Each festival has its own specificities. For its 2018 edition, Au Grès du Jazz – which takes place in La Petite Pierre, a charming small village (just a thousand souls) typical of the Alsace northern Vosges region – gave pride of place to the duets.
Even if sometimes increased and even if headliners like Lucky Peterson, Abdullah Ibrahim, Melanie de Biaso, Laurent de Wilde and Fred Hersch ensured the reputation of the event in the abundance of the summer festivals.
After an unusual meeting in 2017 between two giants of free jazz, the “nouvelle chose” (New Thing) and the freely improvised European music that are Archie Shepp (saxophone-tenor) and Joachim Kühn (piano), Au Grès du Jazz wanted to reoffend. And one of the highlights of these “dualities” was undoubtedly the meeting between Shay Maestro and Chris Potter.
(see the cover photo)
The two jazzmen gave for this event 16th edition their first and only concert this summer in France, and the second of their young common career. In fact, the Israeli pianist and the American tenor saxophonist met for the first time last January at the Mezzrow, a jazz club in Greenwich Village, New York City. Shai Maestro (who will meet the acoustic trio of bassist Avishai Cohen on August 31 at Jazz à la Villette in Paris) and Chris Potter (often heard alongside Herbie Hancock and the Mingus Big Band) are primarily two magicians .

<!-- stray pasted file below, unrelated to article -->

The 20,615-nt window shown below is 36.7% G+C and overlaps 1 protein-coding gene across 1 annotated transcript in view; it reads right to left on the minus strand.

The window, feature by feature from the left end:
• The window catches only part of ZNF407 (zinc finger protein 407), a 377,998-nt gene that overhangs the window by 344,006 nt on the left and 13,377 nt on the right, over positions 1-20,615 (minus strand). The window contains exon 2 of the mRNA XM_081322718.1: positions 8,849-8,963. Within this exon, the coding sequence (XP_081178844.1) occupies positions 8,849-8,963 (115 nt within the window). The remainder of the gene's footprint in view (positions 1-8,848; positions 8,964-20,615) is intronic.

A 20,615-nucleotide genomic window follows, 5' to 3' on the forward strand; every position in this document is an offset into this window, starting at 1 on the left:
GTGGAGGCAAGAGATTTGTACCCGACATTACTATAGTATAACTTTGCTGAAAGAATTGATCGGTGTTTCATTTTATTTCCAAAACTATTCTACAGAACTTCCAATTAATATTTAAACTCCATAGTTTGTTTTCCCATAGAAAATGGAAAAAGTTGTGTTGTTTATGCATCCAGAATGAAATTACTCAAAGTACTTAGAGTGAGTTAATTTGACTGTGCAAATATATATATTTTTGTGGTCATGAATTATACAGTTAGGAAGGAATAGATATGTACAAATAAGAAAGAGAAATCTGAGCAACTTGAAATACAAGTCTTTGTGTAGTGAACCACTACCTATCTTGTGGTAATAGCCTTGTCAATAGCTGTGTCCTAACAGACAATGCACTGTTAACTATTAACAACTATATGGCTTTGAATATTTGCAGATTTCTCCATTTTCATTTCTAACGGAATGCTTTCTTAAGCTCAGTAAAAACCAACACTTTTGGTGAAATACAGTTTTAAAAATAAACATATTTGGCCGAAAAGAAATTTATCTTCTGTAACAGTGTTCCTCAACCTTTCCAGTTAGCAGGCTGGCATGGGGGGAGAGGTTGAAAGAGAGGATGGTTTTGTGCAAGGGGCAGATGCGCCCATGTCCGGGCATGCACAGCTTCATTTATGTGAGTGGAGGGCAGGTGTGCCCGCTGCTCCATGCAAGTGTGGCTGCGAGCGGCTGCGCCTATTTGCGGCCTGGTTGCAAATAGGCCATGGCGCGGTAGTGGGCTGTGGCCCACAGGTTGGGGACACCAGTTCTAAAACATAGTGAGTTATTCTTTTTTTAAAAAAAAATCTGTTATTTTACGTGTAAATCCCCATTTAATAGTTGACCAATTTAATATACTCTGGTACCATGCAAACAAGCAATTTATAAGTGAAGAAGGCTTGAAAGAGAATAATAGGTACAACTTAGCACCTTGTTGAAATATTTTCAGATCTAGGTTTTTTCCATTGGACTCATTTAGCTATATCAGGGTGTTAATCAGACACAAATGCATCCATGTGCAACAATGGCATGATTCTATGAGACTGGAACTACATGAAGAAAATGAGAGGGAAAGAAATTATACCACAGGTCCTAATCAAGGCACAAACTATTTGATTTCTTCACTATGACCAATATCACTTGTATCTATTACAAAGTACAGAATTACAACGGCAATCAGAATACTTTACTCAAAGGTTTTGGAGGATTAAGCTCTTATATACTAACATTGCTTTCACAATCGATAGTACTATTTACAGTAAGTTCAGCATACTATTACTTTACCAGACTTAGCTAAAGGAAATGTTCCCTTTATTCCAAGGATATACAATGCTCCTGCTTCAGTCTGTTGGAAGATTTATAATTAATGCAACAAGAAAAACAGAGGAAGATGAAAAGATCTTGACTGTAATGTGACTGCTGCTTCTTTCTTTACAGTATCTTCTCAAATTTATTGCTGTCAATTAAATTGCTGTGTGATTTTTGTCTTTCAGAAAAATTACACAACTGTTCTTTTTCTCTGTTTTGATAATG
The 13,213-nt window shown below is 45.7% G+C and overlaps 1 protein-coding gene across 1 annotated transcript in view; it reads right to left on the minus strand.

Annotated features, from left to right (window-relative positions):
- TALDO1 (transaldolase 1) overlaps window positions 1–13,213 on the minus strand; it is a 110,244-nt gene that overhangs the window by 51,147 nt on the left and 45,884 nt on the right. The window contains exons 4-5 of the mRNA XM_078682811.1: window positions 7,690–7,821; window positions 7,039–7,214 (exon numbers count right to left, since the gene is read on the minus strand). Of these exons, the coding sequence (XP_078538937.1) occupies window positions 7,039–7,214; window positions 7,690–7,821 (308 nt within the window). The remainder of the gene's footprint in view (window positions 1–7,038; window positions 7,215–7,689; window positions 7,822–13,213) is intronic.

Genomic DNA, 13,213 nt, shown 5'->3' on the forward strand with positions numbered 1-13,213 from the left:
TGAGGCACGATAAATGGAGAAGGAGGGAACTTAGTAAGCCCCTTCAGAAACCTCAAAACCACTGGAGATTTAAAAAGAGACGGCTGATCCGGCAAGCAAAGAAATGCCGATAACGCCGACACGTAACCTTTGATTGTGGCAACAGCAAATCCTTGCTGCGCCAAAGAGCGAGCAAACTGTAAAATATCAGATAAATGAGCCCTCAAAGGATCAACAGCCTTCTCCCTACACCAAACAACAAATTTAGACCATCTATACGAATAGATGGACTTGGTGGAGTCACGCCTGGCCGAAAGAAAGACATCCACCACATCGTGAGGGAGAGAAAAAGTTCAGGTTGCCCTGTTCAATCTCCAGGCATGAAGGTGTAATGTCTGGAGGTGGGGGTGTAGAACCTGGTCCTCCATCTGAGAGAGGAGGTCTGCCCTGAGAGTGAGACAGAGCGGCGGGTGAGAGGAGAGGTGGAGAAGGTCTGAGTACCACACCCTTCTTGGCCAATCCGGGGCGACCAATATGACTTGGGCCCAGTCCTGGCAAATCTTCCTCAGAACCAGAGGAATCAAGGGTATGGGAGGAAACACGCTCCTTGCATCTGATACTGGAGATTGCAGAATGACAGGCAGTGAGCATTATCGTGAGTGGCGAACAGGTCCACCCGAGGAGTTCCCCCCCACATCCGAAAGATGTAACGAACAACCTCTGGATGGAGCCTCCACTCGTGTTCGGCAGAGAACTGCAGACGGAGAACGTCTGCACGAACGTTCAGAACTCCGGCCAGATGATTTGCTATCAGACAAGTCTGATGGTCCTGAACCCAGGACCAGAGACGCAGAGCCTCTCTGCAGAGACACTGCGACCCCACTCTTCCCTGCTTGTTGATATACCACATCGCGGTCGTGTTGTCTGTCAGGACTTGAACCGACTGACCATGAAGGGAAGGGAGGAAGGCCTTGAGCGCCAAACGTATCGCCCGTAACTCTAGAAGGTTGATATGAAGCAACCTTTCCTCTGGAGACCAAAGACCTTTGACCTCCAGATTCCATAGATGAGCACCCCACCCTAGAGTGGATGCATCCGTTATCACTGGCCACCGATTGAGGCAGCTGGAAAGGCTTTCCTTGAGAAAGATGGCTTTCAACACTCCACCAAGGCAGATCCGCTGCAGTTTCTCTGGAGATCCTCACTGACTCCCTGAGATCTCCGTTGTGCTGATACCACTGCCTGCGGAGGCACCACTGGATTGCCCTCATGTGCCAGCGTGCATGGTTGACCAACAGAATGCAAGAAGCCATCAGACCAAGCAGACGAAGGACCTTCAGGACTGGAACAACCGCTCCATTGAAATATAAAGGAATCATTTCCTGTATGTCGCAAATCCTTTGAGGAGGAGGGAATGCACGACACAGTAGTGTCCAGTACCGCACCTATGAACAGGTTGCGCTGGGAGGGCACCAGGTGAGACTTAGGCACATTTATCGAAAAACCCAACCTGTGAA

On stage for nearly two hours, they first showed – through original and personal compositions and a single standard, “All The Things You Are” by Jerome Kern and Oscar Hammerstein – that the art of dialogue was also the one sharing, complementarity, exchange, complicity and listening to others. Remarkable soloists, they never sought to compete with each other, preferring emulation and stimulation. To practice a jazz, always improvised, lyrical and brilliant, inspired, a sometimes classical approach, but romantic. From an exercise that could be announced daring or difficult (and why not boring!), The two players have foiled all traps with brilliance and sensitivity. Great art!
It is a cliché to say that jazz (thus improvised music) and classical music operate in two parallel worlds and that successful encounters are extremely rare.
That of the Quatuor Voce – Sarah Dayan, Cécile Roubin (violin), Guillaume Becker (viola), Lydia Shelley (cello) – and two improvisers – Vincent Segal (cello) and Kevin Seddiki (guitar, zarb) – unfortunately did not not escaped the rule. Even though one and the other have tried to break the barriers to meet completely written music and some freed of some shackles, the chemistry has not taken full. Even if the repertoire was a contemporary trip between Bartok and world music.
To the question: is there an “Alsatian jazz school”? The answer is yes ! Until now, his most famous representative was the guitarist (and bassist) Biréli Lagrène.
Saxophonist Franck Wolf and singer/violonist/guitarist Matskat (his real name is Mathias Hecklen-Obermesser, who made himself known by reinterpreting “Do not Worry, Be Happy“, Bobby McFerrin’s hit on the set of “The Voice” TV show) brought the proof of the vivacity of this movement.
Although it was not until the arrival of the first guests at this evening, played sold out for regional stage. First the guitarist Railo Helmstetter, for a very moving cover of “Envie de toi” by Henri Salvador, then powerful trumpet player Christian Altehülshorst, organist Jean-Yves Jung, then accordion virtuoso Marc Berthoumieux. Once this little world gathered on stage the music became – finally! – festive, funky, groovy and completely furious. Mainly in the end! Like what, the “Alsatian Jazz” of some quietude (or shyness) can quickly turn into a musical hurricane. Hopla!
©Cover Photo: Shai Maestro & Chris Potter, by Marie-Colette Becker